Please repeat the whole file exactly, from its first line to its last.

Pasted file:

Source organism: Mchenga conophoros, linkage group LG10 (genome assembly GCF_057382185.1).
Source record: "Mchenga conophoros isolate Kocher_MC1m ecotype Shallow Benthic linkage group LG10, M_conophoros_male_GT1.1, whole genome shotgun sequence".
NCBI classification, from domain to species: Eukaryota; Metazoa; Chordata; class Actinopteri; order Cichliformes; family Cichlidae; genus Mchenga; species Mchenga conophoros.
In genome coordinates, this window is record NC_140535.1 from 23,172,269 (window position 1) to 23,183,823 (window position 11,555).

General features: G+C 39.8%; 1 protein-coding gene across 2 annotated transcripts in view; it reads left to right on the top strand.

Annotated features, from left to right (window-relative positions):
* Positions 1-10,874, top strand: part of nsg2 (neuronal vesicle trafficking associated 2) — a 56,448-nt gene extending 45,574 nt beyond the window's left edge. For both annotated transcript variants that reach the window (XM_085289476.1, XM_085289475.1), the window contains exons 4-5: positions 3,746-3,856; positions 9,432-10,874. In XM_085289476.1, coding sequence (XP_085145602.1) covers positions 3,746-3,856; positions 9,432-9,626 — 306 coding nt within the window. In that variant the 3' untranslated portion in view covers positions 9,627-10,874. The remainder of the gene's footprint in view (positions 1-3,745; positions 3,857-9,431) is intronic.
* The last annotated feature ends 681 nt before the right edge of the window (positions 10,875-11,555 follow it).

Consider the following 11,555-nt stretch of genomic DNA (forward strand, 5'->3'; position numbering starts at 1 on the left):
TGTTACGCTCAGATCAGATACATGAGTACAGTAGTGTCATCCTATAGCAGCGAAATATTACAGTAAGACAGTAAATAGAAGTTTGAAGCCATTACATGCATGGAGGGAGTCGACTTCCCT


Source organism: Mchenga conophoros, linkage group LG10 (genome assembly GCF_057382185.1).
Source record: "Mchenga conophoros isolate Kocher_MC1m ecotype Shallow Benthic linkage group LG10, M_conophoros_male_GT1.1, whole genome shotgun sequence".
NCBI classification, from domain to species: Eukaryota; Metazoa; Chordata; class Actinopteri; order Cichliformes; family Cichlidae; genus Mchenga; species Mchenga conophoros.
In genome coordinates, this window is record NC_140535.1 from 23,172,269 (window position 1) to 23,183,823 (window position 11,555).

General features: G+C 39.8%; 1 protein-coding gene across 2 annotated transcripts in view; it reads left to right on the top strand.

Annotated features, from left to right (window-relative positions):
* Positions 1-10,874, top strand: part of nsg2 (neuronal vesicle trafficking associated 2) — a 56,448-nt gene extending 45,574 nt beyond the window's left edge. For both annotated transcript variants that reach the window (XM_085289476.1, XM_085289475.1), the window contains exons 4-5: positions 3,746-3,856; positions 9,432-10,874. In XM_085289476.1, coding sequence (XP_085145602.1) covers positions 3,746-3,856; positions 9,432-9,626 — 306 coding nt within the window. In that variant the 3' untranslated portion in view covers positions 9,627-10,874. The remainder of the gene's footprint in view (positions 1-3,745; positions 3,857-9,431) is intronic.
* The last annotated feature ends 681 nt before the right edge of the window (positions 10,875-11,555 follow it).

Consider the following 11,555-nt stretch of genomic DNA (forward strand, 5'->3'; position numbering starts at 1 on the left):
TGTTACGCTCAGATCAGATACATGAGTACAGTAGTGTCATCCTATAGCAGCGAAATATTACAGTAAGACAGTAAATAGAAGTTTGAAGCCATTACATGCATGGAGGGAGTCGACTTCCCT